Would-be passengers are charged more than $100 for a space on rickety, 40-foot-long vessels. Charity is shown to those who can scarcely afford the trip, the operators add, but some payment is required to cover the hefty bribes owed each week to border guards at the mouth of the Bay of Bengal.
The journey south is perilous. About one in 10 boats, carrying 80 to 150 people, either veer off course or disappear. “Of course we are very concerned about the risks, but the people are insisting they want to go,” says Shamshir, 42, a boat builder.
The United Nations, which calls the Rohingya one of the most persecuted minorities in the world, says that of the 13,000 mostly Rohingya Muslims who fled Burma and Bangladesh last year, at least 485 were known to have drowned.
For refugees, the peril does not end at sea. In January, more than 800 Rohingyas were rescued in raids on trafficking networks in southern Thailand, according to Thai media reports. A Thai army colonel and another high-ranking officer are under investigation on suspicion of involvement, along with a local politician. Several Rohingya traffickers also have been arrested.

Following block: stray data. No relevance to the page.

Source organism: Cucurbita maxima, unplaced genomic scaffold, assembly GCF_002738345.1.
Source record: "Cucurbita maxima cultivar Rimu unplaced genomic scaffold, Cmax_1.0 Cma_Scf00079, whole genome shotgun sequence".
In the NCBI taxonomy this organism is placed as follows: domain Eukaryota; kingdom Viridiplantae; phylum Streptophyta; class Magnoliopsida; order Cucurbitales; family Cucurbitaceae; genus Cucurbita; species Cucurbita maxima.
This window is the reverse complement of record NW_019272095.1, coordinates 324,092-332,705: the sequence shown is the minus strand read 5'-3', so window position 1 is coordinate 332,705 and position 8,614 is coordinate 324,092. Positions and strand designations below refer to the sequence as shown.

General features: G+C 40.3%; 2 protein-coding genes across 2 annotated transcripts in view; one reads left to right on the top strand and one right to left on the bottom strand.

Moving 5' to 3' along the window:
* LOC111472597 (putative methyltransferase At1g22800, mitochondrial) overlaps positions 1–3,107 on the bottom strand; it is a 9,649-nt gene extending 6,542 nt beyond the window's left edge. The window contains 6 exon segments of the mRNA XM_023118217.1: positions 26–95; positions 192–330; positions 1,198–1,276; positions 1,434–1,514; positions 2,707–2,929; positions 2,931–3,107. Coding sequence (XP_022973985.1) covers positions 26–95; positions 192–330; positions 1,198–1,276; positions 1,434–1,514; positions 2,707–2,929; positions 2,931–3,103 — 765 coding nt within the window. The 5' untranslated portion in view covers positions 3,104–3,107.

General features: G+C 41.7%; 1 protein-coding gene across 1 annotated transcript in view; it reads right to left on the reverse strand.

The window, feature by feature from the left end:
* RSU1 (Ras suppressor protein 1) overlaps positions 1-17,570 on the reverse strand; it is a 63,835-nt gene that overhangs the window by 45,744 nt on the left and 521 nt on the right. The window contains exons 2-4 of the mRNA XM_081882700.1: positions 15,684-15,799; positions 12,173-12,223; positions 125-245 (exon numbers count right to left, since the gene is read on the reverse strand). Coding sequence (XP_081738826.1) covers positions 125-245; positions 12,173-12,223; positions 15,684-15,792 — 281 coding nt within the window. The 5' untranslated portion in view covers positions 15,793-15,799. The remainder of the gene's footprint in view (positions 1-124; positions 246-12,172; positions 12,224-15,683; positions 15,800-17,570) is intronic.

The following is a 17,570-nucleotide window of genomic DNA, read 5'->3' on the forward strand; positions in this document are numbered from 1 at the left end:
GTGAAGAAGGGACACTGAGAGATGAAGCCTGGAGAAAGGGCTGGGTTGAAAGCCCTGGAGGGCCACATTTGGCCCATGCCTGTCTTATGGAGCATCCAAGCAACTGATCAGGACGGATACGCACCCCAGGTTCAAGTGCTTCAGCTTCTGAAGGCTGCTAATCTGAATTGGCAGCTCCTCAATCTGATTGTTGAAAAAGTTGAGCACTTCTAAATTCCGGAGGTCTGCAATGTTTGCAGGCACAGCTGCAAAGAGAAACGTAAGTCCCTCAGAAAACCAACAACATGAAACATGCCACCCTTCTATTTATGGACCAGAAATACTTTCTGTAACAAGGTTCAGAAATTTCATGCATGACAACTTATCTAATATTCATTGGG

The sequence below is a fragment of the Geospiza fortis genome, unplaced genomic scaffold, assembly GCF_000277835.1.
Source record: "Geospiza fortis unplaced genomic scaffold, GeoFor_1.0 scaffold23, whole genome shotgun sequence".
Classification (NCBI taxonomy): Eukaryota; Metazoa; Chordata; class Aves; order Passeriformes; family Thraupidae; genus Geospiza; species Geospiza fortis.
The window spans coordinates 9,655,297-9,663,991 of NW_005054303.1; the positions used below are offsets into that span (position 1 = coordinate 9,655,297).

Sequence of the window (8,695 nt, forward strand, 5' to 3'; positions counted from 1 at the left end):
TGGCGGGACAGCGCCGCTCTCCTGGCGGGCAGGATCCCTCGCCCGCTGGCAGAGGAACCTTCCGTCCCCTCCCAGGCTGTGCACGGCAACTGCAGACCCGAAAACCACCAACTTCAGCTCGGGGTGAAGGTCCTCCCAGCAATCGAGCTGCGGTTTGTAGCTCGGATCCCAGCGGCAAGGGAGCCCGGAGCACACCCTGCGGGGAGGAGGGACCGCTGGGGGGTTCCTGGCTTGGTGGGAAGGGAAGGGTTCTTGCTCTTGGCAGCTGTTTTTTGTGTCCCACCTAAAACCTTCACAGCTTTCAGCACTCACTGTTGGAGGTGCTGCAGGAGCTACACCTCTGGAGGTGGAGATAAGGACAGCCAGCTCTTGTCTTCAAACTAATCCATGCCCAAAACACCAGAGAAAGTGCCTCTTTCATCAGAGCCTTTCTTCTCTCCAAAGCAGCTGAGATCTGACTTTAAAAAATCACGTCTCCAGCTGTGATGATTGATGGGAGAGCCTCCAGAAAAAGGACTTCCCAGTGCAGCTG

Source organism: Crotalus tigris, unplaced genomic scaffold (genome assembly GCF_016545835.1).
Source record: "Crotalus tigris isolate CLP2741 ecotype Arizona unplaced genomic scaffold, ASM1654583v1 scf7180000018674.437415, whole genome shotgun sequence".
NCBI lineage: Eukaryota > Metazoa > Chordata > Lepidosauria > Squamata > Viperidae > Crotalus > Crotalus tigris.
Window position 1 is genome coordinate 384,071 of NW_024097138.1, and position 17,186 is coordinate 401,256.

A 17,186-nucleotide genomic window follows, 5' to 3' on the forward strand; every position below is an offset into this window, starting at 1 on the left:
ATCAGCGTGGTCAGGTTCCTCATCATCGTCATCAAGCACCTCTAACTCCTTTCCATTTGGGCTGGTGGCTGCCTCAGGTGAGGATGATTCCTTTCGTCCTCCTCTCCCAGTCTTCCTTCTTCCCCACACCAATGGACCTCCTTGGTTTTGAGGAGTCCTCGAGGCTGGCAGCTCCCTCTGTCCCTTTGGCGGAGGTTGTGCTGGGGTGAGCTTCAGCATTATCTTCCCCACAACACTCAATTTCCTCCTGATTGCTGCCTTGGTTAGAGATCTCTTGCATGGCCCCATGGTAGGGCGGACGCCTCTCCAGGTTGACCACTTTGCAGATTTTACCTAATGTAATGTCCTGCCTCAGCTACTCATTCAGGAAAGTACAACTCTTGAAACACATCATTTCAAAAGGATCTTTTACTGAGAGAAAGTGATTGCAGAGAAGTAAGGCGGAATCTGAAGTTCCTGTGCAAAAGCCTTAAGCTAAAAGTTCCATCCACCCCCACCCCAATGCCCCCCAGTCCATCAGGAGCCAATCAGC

With two days left before his scheduled departure from Sittwe, Abu Kassim, who said he witnessed his uncle being killed by paramilitary thugs, assembled his provisions: biscuits, chocolate bars, bottled water and oral rehydration salts.
He said he was sober about the risks ahead. “Of course we are afraid of the traffickers, but the suffering may still be less than this life, so we must try,” he said. “God willing, we will reach Malaysia.”
Motlagh reported with a grant from the Pulitzer Center on Crisis Reporting.